Currently smartphone systems are considerably safe, but we must remember that they are also in the hands of the most lay people in terms of technology, so it is important to pay attention to some details to avoid problems, check out:
It is not new that users are aware of the numerous attacks that can make them victims of cybercriminals. When it comes to the security of our connected devices, it is essential to protect them from simple things, such as their usage habits, and to be aware of the different methods that criminals use to trick users and infect devices.
One of the reasons why Android users are more exposed is because the system allows the installation of applications from any source in a simpler way, not just from the official store (as in iOS). According to a Kaspersky Lab investigation, 83% of Android applications have access to their owners’ confidential data, and 96% of these applications can be launched without consent.
“We cannot deny that cybercriminals are very creative and, therefore, users cannot facilitate, even indirectly, these scams, providing more information than they should.«, Warns Thiago Marques, security analyst at Kaspersky Lab.»Many do not research the app and only download it because it is high. That’s why you need to get more and more information, understand how heavy that app is and if it really is necessary to download it”, Reinforces.
Thinking about it, Kaspersky Lab has separated some tips so that users are not victims of their own attitudes and avoid as much as possible falling into scams:
1. How to download a secure app?
Google has an entire department dedicated to verifying apps that end up on Google Play. However, the malware still manages to pass over now and then. Still, the risk of lowering a
infected application directly from the official store is much smaller than from any other source;
2. Just download and go?
Before downloading, try to find out more details about the application description and about the creators, as well as other work they have done;
3. The app is rated 10. What is the problem?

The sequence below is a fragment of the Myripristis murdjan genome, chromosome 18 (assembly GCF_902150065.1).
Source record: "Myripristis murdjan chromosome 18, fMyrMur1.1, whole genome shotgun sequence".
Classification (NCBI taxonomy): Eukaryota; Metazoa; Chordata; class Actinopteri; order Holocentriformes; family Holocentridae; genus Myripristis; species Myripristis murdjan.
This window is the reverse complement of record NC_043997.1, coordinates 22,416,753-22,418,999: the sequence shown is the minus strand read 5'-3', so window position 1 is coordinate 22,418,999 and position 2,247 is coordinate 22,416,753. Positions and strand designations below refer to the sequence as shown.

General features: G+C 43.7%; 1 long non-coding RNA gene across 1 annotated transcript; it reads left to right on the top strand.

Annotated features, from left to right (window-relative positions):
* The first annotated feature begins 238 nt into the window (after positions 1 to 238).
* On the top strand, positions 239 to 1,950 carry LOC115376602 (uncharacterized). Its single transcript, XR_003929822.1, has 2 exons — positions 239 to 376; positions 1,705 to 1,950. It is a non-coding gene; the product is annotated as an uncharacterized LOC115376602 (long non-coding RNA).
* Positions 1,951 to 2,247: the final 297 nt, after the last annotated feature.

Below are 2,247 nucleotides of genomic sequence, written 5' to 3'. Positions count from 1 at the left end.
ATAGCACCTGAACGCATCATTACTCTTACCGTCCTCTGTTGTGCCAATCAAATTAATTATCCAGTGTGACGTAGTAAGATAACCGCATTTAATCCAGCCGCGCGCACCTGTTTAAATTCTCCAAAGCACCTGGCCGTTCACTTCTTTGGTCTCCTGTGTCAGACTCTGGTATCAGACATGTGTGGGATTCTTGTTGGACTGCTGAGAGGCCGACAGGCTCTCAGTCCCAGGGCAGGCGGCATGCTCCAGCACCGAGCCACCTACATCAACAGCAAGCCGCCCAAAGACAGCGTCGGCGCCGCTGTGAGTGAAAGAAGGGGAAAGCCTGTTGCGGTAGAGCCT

An app with high marks is good, useful and probably safer, so stay tuned. A high score is not everything and ratings need to appear consistent, written by people of truths and not bots, including negative ones – cybercriminals sometimes use Trojans to improve app ratings. Also, look at the number of users, apps with millions of downloads are less likely to be malware;
4. What does your app need to know about you?
From the permissions system, the user can control how much freedom an application will have. For example, does your new app really need access to your camera? What about your microphone? The most common dangers involve the ability of applications to steal your data (location, contacts, personal files) and perform certain operations such as taking pictures, recording audio, videos, sending messages, among others. According to Kaspersky Lab, approximately 40% of people in Latin America admit that they do not check the permissions of their pre-installed mobile applications on their Android and iOS devices, and 15% of them do not check the permissions when downloading or
install new applications on your mobile devices;
5. Less is more.
This phrase applies in the online world too, since the fewer applications the user has on their device, the less likely they are to have
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6. “The last time I updated…”
The more up-to-date the operating system and application versions are, the less security problems the user will face on their device. Therefore, updates should be regular. “More than having technology to their advantage, users need to be aware of the dangers that are in the online world to avoid them and the best ways to protect themselves”, Says Marques;
7. Double dose security.
Two-factor authentication is a feature offered by several online service providers that add an additional layer of security to the account login process, requiring the user to provide two forms of authentication. The first way – in general – is your password. The second factor can be anything, depending on the service. The most common of cases, is an SMS or a code that is sent to an email;
8. My password is 1234.
“There is no way for users to guarantee security if they don’t start with great protection like a strong password”, Reinforces Marques. “More obvious information such as date of birth, favorite singer, and others that are easy for anyone to know, should not be entered with passwords”. Therefore, for a password to be secure, it must be unique and complex; in particular, it must be at least 15 characters long and combine letters, numbers and special characters – which makes it difficult for cybercriminals to guess;
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9. Oops, Wi-Fi without a password.
Make sure your Internet connection is secure. When connecting to a public website using a public Wi-Fi network, you have no direct control over your security. Therefore, you may prefer to use a VPN, to at least be in control of where your data is going, such as Kaspersky Secure Connection, when you have doubts about the security of the Wi-Fi network. This tool prevents the interception of information, because it encrypts all data sent and received on the network. It is essential not to make online purchases or bank transactions while connected to a public Wi-Fi network.
Stay tuned in your behavior as a user, your security starts with yourself!